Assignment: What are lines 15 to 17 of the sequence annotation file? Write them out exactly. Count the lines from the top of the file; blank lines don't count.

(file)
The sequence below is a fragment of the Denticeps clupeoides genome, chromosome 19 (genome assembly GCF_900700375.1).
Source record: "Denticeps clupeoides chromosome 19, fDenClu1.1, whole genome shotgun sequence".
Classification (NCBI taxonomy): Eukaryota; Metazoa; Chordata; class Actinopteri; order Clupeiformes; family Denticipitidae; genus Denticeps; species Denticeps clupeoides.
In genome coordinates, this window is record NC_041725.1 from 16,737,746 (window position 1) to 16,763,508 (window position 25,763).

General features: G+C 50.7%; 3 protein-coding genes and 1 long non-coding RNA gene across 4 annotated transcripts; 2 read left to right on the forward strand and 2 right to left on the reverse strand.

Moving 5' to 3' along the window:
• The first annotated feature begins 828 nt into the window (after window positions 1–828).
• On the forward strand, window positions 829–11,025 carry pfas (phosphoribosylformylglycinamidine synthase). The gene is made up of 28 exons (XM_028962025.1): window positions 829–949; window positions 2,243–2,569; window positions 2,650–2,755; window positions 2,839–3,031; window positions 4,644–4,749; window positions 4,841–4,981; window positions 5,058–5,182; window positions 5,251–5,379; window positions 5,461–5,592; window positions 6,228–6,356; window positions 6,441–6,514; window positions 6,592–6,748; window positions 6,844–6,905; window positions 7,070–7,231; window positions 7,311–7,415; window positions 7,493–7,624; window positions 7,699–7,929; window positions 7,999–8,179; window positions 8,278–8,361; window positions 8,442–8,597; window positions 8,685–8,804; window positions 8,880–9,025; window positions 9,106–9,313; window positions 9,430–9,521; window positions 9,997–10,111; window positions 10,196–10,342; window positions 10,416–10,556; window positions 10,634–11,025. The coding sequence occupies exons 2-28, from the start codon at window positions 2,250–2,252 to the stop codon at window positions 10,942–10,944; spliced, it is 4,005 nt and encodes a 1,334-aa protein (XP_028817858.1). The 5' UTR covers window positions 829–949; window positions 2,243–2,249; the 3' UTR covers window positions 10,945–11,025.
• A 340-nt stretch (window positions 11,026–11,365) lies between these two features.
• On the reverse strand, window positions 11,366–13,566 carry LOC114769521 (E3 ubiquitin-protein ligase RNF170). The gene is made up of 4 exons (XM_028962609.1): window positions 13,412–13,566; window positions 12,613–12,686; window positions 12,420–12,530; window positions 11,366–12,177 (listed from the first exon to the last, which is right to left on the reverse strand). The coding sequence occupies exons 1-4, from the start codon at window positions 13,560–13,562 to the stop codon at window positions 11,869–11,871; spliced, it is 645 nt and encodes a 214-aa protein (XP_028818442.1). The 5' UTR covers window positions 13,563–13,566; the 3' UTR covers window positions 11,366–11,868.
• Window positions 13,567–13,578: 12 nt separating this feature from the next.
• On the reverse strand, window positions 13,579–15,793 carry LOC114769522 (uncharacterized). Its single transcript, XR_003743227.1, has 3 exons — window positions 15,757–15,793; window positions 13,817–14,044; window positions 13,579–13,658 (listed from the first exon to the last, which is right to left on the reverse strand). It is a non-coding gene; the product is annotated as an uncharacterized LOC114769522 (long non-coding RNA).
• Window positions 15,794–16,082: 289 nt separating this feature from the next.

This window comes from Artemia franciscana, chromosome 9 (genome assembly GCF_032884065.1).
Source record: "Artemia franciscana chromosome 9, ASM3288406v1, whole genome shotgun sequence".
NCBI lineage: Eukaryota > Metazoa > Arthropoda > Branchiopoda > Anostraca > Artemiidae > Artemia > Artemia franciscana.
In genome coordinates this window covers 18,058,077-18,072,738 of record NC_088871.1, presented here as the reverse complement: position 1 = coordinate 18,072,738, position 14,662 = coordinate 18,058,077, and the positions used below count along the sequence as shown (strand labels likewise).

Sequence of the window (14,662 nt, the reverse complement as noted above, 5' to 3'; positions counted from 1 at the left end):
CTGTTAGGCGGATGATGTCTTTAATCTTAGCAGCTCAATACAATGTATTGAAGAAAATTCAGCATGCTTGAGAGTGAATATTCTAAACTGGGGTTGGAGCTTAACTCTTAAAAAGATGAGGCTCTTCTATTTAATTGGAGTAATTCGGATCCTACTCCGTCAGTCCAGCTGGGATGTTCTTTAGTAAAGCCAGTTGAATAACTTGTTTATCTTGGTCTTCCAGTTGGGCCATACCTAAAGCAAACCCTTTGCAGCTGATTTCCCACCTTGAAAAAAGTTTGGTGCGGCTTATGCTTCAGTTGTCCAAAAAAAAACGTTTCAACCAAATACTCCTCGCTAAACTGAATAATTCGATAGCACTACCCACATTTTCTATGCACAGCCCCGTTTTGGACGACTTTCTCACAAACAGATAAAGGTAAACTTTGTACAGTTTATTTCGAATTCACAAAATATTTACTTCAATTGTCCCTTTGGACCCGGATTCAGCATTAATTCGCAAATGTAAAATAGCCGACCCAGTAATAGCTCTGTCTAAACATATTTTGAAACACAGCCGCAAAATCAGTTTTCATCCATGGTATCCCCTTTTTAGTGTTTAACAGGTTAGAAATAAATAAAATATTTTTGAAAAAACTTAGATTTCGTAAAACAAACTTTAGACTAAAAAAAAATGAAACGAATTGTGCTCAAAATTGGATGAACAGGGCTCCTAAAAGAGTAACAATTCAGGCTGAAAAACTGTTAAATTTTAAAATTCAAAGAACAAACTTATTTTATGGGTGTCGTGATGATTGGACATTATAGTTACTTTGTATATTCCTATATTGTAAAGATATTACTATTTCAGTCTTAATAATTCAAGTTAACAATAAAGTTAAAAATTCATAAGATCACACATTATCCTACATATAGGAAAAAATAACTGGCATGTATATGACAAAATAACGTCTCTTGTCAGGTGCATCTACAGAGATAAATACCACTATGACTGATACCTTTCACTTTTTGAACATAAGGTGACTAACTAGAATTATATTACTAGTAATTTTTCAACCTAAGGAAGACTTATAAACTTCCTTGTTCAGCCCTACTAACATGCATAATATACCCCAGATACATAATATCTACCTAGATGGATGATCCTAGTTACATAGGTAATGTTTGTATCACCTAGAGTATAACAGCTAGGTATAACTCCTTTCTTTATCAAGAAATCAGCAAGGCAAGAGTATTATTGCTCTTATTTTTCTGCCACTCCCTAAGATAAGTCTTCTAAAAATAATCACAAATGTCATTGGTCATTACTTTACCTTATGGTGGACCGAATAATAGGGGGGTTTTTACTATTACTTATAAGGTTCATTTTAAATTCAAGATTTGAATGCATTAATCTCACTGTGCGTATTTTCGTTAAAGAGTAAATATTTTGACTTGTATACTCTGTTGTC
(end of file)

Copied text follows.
Source record: "Artemia franciscana chromosome 9, ASM3288406v1, whole genome shotgun sequence".
NCBI lineage: Eukaryota > Metazoa > Arthropoda > Branchiopoda > Anostraca > Artemiidae > Artemia > Artemia franciscana.
In genome coordinates this window covers 18,058,077-18,072,738 of record NC_088871.1, presented here as the reverse complement: position 1 = coordinate 18,072,738, position 14,662 = coordinate 18,058,077, and the positions used below count along the sequence as shown (strand labels likewise).